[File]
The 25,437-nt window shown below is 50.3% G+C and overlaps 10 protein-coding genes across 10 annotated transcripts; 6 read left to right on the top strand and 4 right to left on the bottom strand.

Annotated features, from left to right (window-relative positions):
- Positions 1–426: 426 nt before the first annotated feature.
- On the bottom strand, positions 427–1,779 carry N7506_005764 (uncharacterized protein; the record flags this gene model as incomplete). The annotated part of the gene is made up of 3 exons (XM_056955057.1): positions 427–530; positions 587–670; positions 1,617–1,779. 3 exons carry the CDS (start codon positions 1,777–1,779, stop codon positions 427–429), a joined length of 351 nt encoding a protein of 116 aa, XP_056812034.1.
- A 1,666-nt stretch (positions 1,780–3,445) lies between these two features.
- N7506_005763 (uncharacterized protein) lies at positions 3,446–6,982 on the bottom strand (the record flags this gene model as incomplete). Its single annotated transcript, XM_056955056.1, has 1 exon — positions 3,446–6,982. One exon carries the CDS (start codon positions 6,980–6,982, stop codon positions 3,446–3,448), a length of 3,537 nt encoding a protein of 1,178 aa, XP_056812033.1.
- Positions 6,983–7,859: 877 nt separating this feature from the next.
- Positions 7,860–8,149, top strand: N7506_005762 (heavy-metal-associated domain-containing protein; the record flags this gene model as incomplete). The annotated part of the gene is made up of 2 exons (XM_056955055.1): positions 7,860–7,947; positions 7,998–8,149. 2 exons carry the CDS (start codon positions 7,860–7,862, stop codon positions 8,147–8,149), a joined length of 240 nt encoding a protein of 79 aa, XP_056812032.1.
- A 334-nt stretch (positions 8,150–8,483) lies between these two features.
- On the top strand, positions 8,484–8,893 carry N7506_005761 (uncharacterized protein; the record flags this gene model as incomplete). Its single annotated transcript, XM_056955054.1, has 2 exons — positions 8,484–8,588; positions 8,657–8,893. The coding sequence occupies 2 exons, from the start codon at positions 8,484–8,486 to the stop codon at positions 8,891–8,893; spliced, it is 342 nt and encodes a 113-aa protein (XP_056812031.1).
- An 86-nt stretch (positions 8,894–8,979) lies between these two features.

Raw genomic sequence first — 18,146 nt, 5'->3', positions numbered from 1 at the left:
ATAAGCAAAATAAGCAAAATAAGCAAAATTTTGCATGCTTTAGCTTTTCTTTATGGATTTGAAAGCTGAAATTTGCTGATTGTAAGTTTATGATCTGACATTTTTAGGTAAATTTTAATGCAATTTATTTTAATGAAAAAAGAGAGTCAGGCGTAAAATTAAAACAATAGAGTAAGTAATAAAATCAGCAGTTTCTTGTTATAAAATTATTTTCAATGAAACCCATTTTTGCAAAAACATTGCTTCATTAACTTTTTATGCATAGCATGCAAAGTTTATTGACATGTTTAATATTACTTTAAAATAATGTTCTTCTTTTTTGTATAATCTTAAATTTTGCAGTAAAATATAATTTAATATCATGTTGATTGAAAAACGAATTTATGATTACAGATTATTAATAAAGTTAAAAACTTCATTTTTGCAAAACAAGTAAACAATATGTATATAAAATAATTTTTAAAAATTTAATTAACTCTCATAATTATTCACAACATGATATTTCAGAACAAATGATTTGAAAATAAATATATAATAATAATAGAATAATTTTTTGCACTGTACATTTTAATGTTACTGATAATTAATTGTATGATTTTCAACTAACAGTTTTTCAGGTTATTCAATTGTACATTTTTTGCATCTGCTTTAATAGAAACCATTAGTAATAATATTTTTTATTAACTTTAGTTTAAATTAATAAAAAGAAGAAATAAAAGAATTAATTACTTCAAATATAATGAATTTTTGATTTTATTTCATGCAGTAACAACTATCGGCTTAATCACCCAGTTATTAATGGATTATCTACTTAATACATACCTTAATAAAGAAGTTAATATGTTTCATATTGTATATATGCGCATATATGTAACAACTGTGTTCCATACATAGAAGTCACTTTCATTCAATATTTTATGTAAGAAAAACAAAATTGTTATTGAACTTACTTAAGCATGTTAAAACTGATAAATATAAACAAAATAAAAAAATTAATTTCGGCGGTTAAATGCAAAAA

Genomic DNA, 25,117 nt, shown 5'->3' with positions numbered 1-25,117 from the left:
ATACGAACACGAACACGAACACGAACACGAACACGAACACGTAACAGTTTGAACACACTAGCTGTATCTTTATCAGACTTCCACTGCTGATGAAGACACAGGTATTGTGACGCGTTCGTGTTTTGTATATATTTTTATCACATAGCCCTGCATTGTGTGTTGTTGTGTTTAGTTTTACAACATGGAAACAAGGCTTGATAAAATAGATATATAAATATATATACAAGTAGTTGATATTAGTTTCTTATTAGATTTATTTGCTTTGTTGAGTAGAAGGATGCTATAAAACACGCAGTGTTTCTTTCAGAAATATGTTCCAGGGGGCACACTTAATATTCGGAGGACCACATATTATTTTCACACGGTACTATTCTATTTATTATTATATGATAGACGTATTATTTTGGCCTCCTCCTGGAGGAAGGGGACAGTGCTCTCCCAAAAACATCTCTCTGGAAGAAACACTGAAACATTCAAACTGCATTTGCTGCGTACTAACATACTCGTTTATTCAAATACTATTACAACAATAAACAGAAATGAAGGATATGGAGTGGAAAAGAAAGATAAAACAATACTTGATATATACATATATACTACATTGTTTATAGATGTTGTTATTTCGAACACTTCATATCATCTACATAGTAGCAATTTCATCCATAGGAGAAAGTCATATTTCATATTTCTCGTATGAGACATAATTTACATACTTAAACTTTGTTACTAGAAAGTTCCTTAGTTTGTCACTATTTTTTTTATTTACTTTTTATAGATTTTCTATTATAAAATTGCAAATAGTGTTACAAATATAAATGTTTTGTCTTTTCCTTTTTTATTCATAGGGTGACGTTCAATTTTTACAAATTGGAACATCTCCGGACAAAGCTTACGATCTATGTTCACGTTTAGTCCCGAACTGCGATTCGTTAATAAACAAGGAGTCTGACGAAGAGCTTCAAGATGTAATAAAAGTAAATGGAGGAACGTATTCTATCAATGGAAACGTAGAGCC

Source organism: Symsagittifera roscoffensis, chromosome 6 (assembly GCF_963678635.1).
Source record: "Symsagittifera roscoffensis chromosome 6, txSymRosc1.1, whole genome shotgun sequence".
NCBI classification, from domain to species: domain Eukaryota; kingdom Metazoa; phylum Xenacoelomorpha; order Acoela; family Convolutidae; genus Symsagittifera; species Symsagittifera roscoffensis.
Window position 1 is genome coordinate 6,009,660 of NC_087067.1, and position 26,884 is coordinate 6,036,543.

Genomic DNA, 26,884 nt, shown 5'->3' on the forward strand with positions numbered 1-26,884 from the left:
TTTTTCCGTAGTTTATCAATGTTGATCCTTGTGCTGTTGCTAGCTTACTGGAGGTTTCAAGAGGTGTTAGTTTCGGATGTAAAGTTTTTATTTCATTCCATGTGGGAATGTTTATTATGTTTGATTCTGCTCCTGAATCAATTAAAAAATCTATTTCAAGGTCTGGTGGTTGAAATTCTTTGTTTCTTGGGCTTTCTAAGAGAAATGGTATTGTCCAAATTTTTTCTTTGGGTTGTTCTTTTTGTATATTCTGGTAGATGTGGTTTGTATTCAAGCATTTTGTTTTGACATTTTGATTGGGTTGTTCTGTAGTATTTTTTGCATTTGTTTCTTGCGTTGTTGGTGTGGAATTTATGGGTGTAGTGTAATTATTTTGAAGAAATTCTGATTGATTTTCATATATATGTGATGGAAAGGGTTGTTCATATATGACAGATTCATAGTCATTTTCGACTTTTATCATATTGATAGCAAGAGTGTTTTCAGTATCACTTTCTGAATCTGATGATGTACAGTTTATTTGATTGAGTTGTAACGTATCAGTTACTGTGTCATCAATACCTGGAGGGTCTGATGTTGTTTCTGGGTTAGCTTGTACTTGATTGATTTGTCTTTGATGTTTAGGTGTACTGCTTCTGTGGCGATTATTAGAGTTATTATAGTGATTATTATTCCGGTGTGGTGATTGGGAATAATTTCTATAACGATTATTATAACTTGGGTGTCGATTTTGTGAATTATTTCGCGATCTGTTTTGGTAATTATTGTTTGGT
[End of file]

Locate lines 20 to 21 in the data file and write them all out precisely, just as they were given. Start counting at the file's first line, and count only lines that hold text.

Genomic DNA, 26,884 nt, shown 5'->3' on the forward strand with positions numbered 1-26,884 from the left:
TTTTTCCGTAGTTTATCAATGTTGATCCTTGTGCTGTTGCTAGCTTACTGGAGGTTTCAAGAGGTGTTAGTTTCGGATGTAAAGTTTTTATTTCATTCCATGTGGGAATGTTTATTATGTTTGATTCTGCTCCTGAATCAATTAAAAAATCTATTTCAAGGTCTGGTGGTTGAAATTCTTTGTTTCTTGGGCTTTCTAAGAGAAATGGTATTGTCCAAATTTTTTCTTTGGGTTGTTCTTTTTGTATATTCTGGTAGATGTGGTTTGTATTCAAGCATTTTGTTTTGACATTTTGATTGGGTTGTTCTGTAGTATTTTTTGCATTTGTTTCTTGCGTTGTTGGTGTGGAATTTATGGGTGTAGTGTAATTATTTTGAAGAAATTCTGATTGATTTTCATATATATGTGATGGAAAGGGTTGTTCATATATGACAGATTCATAGTCATTTTCGACTTTTATCATATTGATAGCAAGAGTGTTTTCAGTATCACTTTCTGAATCTGATGATGTACAGTTTATTTGATTGAGTTGTAACGTATCAGTTACTGTGTCATCAATACCTGGAGGGTCTGATGTTGTTTCTGGGTTAGCTTGTACTTGATTGATTTGTCTTTGATGTTTAGGTGTACTGCTTCTGTGGCGATTATTAGAGTTATTATAGTGATTATTATTCCGGTGTGGTGATTGGGAATAATTTCTATAACGATTATTATAACTTGGGTGTCGATTTTGTGAATTATTTCGCGATCTGTTTTGGTAATTATTGTTTGGT